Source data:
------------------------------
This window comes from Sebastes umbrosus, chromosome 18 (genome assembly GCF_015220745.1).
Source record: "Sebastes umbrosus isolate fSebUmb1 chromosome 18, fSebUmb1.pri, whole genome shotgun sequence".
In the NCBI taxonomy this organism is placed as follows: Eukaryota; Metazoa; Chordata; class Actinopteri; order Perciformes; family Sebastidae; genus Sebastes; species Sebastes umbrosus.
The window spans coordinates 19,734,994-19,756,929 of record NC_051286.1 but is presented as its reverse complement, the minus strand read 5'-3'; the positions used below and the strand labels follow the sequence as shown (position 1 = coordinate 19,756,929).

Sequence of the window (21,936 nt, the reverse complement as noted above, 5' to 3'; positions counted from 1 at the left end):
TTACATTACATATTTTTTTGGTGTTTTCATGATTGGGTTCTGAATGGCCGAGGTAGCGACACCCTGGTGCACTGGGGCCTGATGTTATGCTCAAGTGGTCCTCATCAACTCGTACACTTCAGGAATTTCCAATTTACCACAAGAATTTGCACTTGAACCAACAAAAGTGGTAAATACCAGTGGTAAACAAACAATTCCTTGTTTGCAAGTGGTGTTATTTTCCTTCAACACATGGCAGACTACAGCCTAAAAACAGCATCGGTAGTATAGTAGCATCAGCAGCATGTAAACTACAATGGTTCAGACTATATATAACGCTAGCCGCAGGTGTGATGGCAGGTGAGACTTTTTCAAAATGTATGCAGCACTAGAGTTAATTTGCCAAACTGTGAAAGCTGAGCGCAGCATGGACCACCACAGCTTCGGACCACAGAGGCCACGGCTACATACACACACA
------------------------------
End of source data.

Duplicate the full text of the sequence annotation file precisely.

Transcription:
This window comes from Sebastes umbrosus, chromosome 18 (genome assembly GCF_015220745.1).
Source record: "Sebastes umbrosus isolate fSebUmb1 chromosome 18, fSebUmb1.pri, whole genome shotgun sequence".
In the NCBI taxonomy this organism is placed as follows: Eukaryota; Metazoa; Chordata; class Actinopteri; order Perciformes; family Sebastidae; genus Sebastes; species Sebastes umbrosus.
The window spans coordinates 19,734,994-19,756,929 of record NC_051286.1 but is presented as its reverse complement, the minus strand read 5'-3'; the positions used below and the strand labels follow the sequence as shown (position 1 = coordinate 19,756,929).

Sequence of the window (21,936 nt, the reverse complement as noted above, 5' to 3'; positions counted from 1 at the left end):
TTACATTACATATTTTTTTGGTGTTTTCATGATTGGGTTCTGAATGGCCGAGGTAGCGACACCCTGGTGCACTGGGGCCTGATGTTATGCTCAAGTGGTCCTCATCAACTCGTACACTTCAGGAATTTCCAATTTACCACAAGAATTTGCACTTGAACCAACAAAAGTGGTAAATACCAGTGGTAAACAAACAATTCCTTGTTTGCAAGTGGTGTTATTTTCCTTCAACACATGGCAGACTACAGCCTAAAAACAGCATCGGTAGTATAGTAGCATCAGCAGCATGTAAACTACAATGGTTCAGACTATATATAACGCTAGCCGCAGGTGTGATGGCAGGTGAGACTTTTTCAAAATGTATGCAGCACTAGAGTTAATTTGCCAAACTGTGAAAGCTGAGCGCAGCATGGACCACCACAGCTTCGGACCACAGAGGCCACGGCTACATACACACACA